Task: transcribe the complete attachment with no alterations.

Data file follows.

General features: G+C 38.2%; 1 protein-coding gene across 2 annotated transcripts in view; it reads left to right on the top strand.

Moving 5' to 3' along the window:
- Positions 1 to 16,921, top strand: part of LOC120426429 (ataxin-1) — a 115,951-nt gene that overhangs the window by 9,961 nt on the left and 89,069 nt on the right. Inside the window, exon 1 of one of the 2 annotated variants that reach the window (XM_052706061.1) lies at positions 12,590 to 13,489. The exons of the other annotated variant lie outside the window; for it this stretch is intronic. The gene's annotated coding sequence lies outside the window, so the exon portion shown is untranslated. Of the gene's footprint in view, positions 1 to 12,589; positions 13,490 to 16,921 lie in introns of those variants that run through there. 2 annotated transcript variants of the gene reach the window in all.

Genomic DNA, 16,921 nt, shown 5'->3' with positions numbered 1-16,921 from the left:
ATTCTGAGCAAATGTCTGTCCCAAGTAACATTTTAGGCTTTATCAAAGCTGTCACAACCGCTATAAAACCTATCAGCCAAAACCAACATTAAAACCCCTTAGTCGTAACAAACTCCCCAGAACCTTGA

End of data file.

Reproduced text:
General features: G+C 38.2%; 1 protein-coding gene across 2 annotated transcripts in view; it reads left to right on the top strand.

Moving 5' to 3' along the window:
- Positions 1 to 16,921, top strand: part of LOC120426429 (ataxin-1) — a 115,951-nt gene that overhangs the window by 9,961 nt on the left and 89,069 nt on the right. Inside the window, exon 1 of one of the 2 annotated variants that reach the window (XM_052706061.1) lies at positions 12,590 to 13,489. The exons of the other annotated variant lie outside the window; for it this stretch is intronic. The gene's annotated coding sequence lies outside the window, so the exon portion shown is untranslated. Of the gene's footprint in view, positions 1 to 12,589; positions 13,490 to 16,921 lie in introns of those variants that run through there. 2 annotated transcript variants of the gene reach the window in all.

Genomic DNA, 16,921 nt, shown 5'->3' with positions numbered 1-16,921 from the left:
ATTCTGAGCAAATGTCTGTCCCAAGTAACATTTTAGGCTTTATCAAAGCTGTCACAACCGCTATAAAACCTATCAGCCAAAACCAACATTAAAACCCCTTAGTCGTAACAAACTCCCCAGAACCTTGA